New Standards for Ramping Up Solar Skills in India

Two men reach up to work on a metal structure on the roof of a building

Professionals working on a solar rooftop installation at Jesus and Mary College in New Delhi, India


Bhaskar Deol

In a far-reaching move, the Indian Ministry of New and Renewable Energy recently published draft National Occupational Standards and Qualifications Packs on Solar Skill Development Courses. Effective implementation of these standards has the potential to ramp up the skills required to achieve India’s renewable energy goals and help power its rapid economic growth while building a sustainable future.

The standards developed by the MNRE, and other nodal organizations - the Skill Council for Green Jobs and the National Skill Development Corporation, describe functions, performance levels, and skills required for various tasks in solar power jobs. A set of standards aligned to a particular job role, together with minimum educational qualifications, are compiled in a comprehensive package called the ‘Qualification Pack’. For example, the qualifications pack for the occupation ‘solar rooftop installers’ includes performance standards for key job functions such as site survey, installation of electrical components, and testing and commissioning the system.  

NRDC and partner Council on Energy Environment and Water had highlighted the need for expanding occupational standards for clean energy jobs in our analysis, Filling the Skill Gap in India’s Clean Energy Market, released earlier this year. While standards and qualification packs exist for many industries and job roles in India, most employment positions in the renewable energy field were not covered. The standards proposed by the MNRE can go a long way in bridging this gap for solar energy. These standards assure the employers of the skill levels of the candidates and provide input to training institutes for designing their course curriculum specifically to meet the needs of the industry.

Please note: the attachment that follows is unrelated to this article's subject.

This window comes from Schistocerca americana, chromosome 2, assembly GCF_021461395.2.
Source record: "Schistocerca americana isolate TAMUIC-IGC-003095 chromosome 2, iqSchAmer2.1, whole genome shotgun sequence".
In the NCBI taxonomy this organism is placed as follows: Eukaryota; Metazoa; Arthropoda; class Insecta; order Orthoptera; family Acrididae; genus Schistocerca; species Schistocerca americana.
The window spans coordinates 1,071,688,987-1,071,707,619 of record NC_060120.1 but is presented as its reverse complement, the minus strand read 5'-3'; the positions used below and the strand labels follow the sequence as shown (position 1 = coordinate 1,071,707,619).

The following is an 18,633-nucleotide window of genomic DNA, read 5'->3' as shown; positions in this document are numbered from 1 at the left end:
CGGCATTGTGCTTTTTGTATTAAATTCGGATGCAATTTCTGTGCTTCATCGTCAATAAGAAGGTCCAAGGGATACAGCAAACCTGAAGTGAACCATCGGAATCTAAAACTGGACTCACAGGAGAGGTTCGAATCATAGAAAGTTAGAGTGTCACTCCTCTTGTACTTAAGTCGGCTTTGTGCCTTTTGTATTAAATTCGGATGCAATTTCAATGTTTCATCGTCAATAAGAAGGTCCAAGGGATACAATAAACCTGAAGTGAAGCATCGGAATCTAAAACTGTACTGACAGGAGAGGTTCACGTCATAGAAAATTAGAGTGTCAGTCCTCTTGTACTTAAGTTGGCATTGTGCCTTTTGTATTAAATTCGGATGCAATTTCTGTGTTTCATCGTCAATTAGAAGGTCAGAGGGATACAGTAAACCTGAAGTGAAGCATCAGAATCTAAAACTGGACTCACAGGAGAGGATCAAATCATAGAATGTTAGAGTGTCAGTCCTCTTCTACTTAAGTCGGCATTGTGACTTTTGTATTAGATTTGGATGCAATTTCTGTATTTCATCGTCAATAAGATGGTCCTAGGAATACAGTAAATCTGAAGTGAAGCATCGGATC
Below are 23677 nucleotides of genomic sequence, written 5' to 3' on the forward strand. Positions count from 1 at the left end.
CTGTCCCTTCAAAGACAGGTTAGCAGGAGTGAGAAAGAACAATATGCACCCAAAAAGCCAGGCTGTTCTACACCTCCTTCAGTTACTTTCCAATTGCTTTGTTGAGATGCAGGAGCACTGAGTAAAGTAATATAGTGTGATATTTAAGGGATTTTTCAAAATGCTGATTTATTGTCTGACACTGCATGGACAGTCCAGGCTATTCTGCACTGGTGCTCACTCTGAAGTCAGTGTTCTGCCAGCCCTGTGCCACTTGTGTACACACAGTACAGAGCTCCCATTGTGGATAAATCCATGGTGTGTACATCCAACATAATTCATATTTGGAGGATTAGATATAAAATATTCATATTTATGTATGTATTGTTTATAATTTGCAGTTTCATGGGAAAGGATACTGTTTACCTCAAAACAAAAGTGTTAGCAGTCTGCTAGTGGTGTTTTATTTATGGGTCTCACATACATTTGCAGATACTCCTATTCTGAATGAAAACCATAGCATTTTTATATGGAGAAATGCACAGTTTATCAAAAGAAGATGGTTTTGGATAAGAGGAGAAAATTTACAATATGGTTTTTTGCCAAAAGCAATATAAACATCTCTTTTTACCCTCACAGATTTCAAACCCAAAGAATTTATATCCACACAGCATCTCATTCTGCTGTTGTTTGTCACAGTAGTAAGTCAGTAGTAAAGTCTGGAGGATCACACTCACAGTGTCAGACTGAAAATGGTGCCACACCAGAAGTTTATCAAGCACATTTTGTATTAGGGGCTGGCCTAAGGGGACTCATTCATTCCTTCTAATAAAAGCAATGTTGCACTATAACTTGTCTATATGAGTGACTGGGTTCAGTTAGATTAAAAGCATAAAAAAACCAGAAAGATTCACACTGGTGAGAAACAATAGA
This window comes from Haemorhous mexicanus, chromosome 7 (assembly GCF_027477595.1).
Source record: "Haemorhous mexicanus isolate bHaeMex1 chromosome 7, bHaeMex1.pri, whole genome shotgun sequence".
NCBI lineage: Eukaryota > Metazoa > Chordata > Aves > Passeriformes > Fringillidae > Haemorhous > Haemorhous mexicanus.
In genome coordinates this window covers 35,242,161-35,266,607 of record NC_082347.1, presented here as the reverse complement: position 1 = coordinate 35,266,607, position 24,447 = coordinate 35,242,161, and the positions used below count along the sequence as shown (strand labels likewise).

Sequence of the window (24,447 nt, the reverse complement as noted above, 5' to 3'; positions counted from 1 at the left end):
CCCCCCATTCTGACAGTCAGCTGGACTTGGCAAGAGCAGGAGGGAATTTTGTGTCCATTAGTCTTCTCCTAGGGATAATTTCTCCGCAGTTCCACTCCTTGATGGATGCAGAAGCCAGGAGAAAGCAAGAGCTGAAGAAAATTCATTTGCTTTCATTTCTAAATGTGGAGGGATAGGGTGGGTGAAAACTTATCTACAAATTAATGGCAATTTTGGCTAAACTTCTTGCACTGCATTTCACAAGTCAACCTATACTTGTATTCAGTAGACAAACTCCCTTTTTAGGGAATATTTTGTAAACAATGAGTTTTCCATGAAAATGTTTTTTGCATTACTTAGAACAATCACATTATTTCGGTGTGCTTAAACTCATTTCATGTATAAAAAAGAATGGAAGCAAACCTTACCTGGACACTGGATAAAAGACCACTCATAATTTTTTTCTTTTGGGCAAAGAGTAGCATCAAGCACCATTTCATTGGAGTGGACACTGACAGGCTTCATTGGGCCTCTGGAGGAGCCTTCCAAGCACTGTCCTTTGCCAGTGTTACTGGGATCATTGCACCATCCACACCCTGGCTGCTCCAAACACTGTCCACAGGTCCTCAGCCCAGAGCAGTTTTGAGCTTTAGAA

In addition to the standards, periodic inspection and certification of accredited training institutes is important for developing a robust and skilled solar workforce in India. As CEEW and NRDC analysis found, the quality of training programs is perceived to be inadequate and below industry expectations. While the standards are being finalized, it will be useful to define a process of compliance and verification that the specifications are indeed been adhered to and assure the availability of skilled human resources. The government may also want to consider a shorter time frame for reviewing and updating the standards given that clean energy technologies, especially solar photo voltaic systems, are evolving rapidly.

Availability of skilled personnel is critical to achieving India’s clean energy goals. The proposed standards demonstrate India’s firm commitment to creation of a robust and skilled workforce for renewable energy while providing clean energy access to all its citizens. 

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